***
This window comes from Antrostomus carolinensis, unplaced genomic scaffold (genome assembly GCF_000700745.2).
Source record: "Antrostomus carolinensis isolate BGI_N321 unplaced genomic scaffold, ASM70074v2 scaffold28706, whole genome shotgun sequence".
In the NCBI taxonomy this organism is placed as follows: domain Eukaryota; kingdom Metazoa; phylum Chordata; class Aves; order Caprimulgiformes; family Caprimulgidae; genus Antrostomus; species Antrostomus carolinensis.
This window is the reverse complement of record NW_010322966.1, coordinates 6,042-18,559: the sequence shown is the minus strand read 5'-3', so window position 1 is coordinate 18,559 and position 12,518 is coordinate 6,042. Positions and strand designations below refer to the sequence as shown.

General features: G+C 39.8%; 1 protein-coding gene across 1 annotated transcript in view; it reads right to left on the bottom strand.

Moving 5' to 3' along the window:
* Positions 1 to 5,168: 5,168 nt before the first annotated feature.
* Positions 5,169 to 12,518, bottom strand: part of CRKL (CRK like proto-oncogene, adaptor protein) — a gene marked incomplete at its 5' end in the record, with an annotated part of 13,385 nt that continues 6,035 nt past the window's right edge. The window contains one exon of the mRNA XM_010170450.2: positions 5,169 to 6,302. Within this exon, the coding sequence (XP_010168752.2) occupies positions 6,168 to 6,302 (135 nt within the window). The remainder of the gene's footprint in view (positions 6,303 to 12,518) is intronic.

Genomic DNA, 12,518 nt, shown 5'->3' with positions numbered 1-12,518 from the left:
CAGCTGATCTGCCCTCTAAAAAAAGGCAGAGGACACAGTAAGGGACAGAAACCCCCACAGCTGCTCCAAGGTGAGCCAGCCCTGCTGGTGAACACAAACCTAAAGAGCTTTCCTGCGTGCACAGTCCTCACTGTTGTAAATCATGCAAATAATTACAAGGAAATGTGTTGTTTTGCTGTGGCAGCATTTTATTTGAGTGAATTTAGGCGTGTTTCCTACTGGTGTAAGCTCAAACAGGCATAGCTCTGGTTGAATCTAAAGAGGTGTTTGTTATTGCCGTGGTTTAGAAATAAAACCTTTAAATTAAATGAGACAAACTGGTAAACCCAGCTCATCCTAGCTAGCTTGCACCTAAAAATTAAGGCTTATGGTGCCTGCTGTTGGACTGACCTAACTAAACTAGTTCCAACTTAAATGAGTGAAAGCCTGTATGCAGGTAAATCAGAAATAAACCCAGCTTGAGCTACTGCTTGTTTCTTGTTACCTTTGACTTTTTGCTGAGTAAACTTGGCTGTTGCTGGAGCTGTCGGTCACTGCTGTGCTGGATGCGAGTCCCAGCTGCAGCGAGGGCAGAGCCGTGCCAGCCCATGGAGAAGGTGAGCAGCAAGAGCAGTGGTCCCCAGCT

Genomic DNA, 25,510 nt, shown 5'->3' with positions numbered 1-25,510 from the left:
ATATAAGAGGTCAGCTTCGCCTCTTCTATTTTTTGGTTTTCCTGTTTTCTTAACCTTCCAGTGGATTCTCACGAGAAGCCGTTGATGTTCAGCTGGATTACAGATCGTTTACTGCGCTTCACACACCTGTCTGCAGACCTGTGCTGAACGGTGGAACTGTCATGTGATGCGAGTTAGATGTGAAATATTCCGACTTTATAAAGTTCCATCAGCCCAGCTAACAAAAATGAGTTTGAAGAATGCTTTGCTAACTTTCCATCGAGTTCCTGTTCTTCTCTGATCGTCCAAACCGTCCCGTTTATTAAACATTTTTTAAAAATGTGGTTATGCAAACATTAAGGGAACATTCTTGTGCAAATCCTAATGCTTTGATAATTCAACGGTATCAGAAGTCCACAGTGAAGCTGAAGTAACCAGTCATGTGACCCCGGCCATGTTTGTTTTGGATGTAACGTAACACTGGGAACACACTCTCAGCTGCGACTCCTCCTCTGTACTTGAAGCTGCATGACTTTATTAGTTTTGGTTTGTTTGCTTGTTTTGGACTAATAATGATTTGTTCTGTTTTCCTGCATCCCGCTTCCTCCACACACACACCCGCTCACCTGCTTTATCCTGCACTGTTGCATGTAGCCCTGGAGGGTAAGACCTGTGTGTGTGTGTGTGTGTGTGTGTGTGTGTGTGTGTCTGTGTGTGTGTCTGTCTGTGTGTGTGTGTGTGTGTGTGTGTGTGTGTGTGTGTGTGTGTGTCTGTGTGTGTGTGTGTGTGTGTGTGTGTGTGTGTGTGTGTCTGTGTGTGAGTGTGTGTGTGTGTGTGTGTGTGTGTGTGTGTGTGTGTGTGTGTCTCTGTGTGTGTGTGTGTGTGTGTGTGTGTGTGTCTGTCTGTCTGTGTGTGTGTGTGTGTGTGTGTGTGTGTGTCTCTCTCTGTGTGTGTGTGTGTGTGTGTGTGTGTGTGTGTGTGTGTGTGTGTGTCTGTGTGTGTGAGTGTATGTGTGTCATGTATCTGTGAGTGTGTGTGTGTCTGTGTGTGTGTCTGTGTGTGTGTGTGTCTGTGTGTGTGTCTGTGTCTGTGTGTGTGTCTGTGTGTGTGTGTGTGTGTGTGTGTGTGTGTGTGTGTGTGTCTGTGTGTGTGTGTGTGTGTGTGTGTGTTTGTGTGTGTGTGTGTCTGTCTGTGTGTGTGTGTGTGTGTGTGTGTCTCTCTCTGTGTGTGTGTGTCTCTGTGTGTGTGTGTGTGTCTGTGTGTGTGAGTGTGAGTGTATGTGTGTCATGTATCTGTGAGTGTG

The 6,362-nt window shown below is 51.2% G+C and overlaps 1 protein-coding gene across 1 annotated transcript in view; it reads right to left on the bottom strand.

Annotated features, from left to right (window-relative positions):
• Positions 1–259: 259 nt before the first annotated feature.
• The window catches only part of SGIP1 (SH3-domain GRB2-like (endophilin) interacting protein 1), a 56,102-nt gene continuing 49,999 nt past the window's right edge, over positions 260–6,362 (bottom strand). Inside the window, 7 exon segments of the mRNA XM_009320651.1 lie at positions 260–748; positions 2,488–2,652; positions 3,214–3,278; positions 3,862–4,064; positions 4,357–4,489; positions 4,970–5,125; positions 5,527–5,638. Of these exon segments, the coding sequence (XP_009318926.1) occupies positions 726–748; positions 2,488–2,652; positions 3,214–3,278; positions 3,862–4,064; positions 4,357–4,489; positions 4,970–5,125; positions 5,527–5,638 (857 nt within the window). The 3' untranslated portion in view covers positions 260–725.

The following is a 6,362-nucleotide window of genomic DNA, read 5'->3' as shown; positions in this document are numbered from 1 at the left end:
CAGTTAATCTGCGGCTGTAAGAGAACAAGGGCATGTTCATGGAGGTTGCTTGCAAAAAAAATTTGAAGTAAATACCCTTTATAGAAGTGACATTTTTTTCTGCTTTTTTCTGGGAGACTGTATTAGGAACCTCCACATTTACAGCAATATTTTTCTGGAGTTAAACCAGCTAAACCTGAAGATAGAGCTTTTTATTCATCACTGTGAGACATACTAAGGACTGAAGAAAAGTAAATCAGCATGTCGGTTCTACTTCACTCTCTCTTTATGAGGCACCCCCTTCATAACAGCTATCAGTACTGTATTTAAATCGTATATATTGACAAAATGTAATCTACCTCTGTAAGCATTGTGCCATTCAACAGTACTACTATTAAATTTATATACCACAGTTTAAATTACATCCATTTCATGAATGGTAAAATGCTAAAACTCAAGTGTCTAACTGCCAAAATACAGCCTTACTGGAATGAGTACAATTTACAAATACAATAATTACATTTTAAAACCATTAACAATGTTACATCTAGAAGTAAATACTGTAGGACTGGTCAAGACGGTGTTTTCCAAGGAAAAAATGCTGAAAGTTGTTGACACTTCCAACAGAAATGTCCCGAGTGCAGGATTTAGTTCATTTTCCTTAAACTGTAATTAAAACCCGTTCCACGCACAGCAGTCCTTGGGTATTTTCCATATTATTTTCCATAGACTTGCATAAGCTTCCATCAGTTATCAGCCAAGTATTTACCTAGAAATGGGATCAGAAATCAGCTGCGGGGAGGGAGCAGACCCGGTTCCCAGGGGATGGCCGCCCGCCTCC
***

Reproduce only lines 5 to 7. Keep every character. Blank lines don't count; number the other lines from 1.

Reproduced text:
General features: G+C 39.8%; 1 protein-coding gene across 1 annotated transcript in view; it reads right to left on the bottom strand.

Moving 5' to 3' along the window:
* Positions 1 to 5,168: 5,168 nt before the first annotated feature.